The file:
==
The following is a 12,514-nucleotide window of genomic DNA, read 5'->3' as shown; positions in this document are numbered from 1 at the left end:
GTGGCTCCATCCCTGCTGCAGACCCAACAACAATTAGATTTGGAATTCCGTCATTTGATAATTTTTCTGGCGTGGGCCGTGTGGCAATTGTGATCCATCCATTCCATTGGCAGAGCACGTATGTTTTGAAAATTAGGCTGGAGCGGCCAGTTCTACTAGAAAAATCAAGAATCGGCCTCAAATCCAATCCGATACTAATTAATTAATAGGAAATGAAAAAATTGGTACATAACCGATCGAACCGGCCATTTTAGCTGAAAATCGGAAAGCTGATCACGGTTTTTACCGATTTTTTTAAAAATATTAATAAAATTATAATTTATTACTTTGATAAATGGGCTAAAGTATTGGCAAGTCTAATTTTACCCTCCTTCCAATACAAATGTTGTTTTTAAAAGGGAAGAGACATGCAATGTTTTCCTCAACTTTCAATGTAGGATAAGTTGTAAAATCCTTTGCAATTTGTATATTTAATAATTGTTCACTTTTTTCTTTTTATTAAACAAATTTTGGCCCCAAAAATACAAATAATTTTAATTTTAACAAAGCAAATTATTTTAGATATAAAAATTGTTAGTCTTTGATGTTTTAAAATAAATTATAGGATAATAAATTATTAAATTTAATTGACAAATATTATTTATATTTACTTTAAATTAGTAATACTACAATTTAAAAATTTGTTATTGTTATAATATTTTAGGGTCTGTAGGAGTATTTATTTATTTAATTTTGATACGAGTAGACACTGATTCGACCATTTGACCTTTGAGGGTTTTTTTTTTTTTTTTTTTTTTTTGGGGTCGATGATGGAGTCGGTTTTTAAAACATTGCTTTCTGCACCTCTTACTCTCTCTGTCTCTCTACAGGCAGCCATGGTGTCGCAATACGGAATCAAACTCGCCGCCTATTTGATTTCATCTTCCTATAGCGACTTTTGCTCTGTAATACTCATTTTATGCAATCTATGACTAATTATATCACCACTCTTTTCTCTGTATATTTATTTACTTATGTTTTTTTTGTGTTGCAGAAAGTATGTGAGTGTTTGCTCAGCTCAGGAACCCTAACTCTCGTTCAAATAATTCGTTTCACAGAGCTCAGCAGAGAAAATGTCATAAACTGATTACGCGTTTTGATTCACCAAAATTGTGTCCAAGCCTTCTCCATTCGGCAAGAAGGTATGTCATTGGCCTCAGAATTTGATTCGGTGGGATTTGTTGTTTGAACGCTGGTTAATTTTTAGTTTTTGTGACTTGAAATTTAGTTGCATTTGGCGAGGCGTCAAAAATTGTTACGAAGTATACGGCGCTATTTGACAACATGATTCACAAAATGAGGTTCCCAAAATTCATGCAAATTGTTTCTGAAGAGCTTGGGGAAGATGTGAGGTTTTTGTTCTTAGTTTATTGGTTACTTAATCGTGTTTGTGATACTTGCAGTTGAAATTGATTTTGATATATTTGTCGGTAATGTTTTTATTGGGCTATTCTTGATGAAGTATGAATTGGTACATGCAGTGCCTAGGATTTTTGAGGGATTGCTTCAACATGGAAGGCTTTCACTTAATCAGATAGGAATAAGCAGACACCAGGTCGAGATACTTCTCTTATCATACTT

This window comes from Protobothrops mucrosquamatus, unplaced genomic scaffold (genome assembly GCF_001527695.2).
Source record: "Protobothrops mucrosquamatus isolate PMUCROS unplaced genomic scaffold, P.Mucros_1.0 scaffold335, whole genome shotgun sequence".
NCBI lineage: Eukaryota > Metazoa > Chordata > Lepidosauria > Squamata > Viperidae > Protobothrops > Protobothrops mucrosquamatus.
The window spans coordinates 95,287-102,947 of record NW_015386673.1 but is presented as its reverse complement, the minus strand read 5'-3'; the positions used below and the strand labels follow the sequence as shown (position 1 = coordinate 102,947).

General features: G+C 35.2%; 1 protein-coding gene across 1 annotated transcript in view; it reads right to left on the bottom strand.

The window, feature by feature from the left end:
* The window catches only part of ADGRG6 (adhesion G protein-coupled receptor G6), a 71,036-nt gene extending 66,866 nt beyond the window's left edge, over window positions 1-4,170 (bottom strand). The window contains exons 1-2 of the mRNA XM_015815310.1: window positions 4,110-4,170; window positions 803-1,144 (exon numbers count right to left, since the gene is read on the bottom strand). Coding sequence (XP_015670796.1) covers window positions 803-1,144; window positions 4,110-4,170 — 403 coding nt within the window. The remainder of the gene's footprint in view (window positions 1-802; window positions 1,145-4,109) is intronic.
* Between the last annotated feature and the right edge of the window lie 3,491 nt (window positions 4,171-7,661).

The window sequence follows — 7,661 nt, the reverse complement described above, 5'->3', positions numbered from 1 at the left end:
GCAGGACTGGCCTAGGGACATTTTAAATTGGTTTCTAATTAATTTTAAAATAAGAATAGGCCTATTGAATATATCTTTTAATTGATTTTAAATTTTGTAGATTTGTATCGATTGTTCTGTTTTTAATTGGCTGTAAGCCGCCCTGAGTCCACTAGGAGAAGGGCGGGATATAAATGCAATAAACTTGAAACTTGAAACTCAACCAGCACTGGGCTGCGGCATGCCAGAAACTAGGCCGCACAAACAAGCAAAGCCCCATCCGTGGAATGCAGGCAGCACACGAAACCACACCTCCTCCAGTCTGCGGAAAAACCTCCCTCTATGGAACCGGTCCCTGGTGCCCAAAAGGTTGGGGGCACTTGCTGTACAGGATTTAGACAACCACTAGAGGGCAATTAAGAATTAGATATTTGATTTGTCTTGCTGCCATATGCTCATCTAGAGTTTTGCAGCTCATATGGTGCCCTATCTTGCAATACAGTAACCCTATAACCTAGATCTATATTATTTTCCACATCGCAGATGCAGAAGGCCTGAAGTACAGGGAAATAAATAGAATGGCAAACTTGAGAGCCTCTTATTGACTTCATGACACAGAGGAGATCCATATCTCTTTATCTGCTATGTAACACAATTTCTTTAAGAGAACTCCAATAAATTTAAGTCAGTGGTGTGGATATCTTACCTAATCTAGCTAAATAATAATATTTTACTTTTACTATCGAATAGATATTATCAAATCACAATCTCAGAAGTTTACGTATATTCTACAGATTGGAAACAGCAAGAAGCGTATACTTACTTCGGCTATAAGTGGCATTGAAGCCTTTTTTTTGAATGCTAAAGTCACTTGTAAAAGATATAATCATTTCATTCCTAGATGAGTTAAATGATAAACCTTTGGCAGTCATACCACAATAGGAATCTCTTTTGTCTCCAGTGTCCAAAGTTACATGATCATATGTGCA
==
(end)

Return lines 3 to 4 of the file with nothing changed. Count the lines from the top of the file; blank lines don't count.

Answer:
This window comes from Protobothrops mucrosquamatus, unplaced genomic scaffold (genome assembly GCF_001527695.2).
Source record: "Protobothrops mucrosquamatus isolate PMUCROS unplaced genomic scaffold, P.Mucros_1.0 scaffold335, whole genome shotgun sequence".